Editor’s note: Arrol Gellner is currently on an extended stay near Shanghai. Following is one of a series of columns comparing the built environments of America and China.
China is a nation of baffling contrasts. It’s a place that practically defines the notions of culture and permanence: Consider the Great Wall, or the ancient garden residences of my adopted hometown, Suzhou. And yet today’s China is better known by its mad scramble for status and wealth, its penchant for superficial glitz, and its monumental indifference to quality.
In Nanjing, a glittering new railway station unveiled just a few years ago is already falling apart, thanks to modern China’s typically hasty workmanship. A new station just being completed in my adopted hometown of Suzhou no doubt awaits the same fate.
The main reason for the dismal quality of China’s built environment is the invariably breakneck construction schedules imposed by local governments, which serve to aggrandize the officials in charge, but at the cost of both careful planning and decent quality.
Commercial work suffers the same problem, though in this case it’s because investors want their profits and don’t much care what happens afterward.
Still, a visit to any one of Suzhou’s many ancient garden residences — four of them are World Heritage sites — should convince even a hardened skeptic that China’s current deficiencies are just a momentary blip in its astonishing history.
Most of these gardens date from the late Ming Dynasty (1368-1644), and they exhibit sensibilities so refined that, truth be told, the West has yet to equal them in beauty and livability. Here, landscape and shelter are so artfully joined that it’s often difficult to tell where indoors begins and outdoors ends.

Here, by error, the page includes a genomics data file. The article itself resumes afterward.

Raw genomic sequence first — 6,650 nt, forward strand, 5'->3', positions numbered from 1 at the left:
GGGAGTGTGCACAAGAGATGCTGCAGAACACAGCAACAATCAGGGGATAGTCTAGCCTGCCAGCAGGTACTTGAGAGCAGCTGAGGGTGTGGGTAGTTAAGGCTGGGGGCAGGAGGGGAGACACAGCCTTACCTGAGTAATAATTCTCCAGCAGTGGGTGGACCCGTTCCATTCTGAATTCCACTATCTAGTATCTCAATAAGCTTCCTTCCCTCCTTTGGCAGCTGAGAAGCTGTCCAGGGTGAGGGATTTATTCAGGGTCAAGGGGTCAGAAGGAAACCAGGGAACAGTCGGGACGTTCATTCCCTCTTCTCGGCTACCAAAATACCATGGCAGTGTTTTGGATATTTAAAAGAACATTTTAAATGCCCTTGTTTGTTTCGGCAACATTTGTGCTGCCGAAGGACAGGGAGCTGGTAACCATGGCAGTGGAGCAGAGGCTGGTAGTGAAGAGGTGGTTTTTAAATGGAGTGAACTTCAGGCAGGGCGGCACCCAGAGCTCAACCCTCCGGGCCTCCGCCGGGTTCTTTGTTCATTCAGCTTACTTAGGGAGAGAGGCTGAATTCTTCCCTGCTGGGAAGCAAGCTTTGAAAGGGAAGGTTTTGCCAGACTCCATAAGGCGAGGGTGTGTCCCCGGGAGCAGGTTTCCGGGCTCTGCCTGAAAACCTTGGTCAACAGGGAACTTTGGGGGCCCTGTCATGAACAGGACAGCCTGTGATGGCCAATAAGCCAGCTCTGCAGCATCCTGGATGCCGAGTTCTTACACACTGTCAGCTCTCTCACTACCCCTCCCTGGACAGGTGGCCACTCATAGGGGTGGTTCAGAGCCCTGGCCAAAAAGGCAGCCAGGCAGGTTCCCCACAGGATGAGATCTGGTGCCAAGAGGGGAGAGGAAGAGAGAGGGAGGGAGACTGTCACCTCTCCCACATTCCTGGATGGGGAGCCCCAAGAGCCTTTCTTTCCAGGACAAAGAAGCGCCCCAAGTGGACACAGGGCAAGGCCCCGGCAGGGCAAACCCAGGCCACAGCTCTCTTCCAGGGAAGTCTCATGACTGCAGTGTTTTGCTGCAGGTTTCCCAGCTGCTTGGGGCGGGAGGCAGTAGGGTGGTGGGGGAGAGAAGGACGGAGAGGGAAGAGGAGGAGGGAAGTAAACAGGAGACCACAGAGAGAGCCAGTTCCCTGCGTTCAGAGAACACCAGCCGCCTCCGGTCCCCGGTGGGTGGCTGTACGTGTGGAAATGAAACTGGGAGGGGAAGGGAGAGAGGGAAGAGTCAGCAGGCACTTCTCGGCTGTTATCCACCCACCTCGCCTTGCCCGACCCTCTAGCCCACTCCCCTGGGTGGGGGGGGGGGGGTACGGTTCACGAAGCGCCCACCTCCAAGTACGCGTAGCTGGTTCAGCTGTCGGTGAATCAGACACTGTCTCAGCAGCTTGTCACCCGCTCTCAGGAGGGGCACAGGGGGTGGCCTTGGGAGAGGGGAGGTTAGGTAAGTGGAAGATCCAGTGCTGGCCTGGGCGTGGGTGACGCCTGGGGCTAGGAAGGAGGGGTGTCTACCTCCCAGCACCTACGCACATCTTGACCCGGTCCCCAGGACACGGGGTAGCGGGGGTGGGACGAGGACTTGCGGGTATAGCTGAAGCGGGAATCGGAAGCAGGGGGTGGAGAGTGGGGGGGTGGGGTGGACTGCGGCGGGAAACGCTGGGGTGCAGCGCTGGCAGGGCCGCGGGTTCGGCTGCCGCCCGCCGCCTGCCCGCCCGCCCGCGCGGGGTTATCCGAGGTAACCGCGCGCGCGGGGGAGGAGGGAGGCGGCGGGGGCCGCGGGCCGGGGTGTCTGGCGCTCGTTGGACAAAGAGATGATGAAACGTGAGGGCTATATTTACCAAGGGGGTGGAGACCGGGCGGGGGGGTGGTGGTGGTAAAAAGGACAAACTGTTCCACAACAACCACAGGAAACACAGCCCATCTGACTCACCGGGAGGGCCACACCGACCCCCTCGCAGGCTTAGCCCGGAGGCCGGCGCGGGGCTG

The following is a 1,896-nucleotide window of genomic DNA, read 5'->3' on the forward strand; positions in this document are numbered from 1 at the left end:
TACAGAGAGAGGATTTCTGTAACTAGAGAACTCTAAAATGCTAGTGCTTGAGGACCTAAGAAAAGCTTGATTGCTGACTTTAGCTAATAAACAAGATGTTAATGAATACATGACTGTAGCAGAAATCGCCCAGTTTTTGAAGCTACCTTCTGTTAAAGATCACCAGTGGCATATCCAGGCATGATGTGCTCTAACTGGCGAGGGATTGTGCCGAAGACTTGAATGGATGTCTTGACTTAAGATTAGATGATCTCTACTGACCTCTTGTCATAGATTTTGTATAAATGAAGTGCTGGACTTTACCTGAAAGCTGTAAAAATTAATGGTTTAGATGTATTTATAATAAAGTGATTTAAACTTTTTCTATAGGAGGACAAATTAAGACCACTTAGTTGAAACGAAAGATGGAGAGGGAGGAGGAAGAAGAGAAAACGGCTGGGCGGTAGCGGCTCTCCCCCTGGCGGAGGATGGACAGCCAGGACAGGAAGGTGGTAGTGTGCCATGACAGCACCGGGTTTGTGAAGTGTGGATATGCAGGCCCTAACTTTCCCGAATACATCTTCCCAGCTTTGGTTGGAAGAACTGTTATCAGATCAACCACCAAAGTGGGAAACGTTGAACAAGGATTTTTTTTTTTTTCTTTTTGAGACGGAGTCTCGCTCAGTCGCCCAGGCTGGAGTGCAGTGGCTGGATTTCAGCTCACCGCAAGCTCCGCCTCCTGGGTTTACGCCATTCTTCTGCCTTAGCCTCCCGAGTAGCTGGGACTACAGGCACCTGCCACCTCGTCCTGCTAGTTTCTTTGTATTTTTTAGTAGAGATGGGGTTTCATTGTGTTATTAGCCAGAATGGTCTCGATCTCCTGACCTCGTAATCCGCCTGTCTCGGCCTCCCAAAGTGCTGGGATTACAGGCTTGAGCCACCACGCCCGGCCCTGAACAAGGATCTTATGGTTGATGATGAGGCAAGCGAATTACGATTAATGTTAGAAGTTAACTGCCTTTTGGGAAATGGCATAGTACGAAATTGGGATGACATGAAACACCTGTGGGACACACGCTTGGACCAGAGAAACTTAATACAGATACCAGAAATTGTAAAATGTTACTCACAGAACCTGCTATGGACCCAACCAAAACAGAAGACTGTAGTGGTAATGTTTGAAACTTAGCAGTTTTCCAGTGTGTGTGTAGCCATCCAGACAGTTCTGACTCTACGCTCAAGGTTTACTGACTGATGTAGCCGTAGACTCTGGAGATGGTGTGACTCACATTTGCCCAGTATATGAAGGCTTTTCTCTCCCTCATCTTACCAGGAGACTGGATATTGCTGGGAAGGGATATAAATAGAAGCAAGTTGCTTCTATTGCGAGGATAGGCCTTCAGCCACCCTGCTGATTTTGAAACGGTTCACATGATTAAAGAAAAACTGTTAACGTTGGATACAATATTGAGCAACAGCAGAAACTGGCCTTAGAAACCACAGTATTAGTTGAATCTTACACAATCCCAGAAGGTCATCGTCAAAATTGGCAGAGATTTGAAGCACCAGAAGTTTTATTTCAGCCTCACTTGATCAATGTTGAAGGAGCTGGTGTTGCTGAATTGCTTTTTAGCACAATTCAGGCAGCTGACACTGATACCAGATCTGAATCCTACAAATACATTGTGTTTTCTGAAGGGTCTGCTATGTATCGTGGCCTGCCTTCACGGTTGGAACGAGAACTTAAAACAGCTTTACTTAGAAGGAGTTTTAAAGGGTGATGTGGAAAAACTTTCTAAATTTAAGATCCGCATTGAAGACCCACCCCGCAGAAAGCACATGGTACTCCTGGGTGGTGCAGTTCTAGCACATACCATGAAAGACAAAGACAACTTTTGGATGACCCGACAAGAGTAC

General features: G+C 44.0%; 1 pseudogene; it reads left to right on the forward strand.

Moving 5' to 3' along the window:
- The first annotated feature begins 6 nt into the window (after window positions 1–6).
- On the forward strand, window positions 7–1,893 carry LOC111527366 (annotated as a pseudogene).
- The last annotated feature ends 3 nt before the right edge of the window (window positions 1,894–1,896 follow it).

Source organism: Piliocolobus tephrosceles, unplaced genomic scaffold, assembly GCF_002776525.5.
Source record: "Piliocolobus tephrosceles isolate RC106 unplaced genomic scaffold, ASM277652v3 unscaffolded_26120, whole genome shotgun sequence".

Like most traditional Chinese buildings, these garden residences are designed with fastidious attention to both solar orientation and sensual experience. Often, I’ve visited them on ferociously hot and humid days, only to find myself almost supernaturally transported into a cool realm of shade, fragrance and beauty the moment I passed through their portals.
Granted, in ancient China, as in the Old World, only an elite few had the privilege of such gracious living — but that is, alas, how we measure culture’s high-water marks. Nevertheless, the elevated living standard of China’s most fortunate ancients makes the lives of their European counterparts, miserably hunkered down in their dank castles, seem downright barbaric.
To keep China’s current situation in perspective, Suzhou has 3,000 years of recorded culture. By contrast, a mere six decades have passed since China’s Maoist revolution, and only half that many since China reopened to the world.
One can endlessly argue the present government’s strengths and weaknesses, but one thing is certain: China is no worse off under Communism than it was under the humiliating subjugation of its prior colonial masters — a time when the entrance to a public park in Shanghai’s British quarter could freely post the advisory, "No Dogs Or Chinese."
Sixty years is just a heartbeat in the history of such a proud and ancient culture, and it would be a mistake to presume that tomorrow’s Middle Kingdom will resemble the peculiar socialist/materialist hybrid we know today. Though we can only infer what lies ahead for China, the brilliance of its past is crystal clear.